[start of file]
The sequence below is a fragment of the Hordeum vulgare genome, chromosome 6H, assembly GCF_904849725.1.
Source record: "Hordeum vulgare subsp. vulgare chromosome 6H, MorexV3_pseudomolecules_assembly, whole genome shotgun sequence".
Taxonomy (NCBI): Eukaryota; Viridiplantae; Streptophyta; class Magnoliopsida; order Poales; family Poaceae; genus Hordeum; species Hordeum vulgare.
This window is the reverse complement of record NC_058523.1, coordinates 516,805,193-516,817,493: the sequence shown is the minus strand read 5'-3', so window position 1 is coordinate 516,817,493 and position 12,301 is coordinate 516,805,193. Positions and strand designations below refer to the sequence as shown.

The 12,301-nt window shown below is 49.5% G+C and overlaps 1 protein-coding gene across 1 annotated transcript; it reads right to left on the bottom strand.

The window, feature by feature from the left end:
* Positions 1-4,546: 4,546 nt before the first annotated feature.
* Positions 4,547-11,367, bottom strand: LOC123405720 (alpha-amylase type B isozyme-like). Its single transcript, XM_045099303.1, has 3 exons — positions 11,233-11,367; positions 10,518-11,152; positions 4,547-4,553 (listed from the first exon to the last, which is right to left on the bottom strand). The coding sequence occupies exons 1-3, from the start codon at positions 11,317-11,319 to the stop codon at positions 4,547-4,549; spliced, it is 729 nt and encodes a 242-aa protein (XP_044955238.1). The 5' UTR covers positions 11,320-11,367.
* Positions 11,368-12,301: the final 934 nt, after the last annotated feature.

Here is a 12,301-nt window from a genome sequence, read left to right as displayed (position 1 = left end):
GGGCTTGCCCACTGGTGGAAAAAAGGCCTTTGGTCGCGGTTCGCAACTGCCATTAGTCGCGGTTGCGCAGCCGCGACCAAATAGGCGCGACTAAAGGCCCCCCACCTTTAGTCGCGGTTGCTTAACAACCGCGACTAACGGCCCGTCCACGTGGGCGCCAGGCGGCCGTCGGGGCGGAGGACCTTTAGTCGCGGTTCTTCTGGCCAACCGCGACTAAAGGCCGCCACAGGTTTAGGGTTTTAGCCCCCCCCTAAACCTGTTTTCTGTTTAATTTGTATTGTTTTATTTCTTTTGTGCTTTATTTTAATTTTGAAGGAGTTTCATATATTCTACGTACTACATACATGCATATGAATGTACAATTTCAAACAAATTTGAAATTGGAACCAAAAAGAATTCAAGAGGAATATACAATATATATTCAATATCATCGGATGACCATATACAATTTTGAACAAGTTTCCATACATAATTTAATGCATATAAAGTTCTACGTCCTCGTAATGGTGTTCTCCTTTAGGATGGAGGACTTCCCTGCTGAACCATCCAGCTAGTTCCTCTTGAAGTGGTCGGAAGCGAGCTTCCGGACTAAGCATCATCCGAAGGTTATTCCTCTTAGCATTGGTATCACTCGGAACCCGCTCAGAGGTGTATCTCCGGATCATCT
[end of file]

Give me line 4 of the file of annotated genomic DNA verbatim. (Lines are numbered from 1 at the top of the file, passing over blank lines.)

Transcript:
This window is the reverse complement of record NC_058523.1, coordinates 516,805,193-516,817,493: the sequence shown is the minus strand read 5'-3', so window position 1 is coordinate 516,817,493 and position 12,301 is coordinate 516,805,193. Positions and strand designations below refer to the sequence as shown.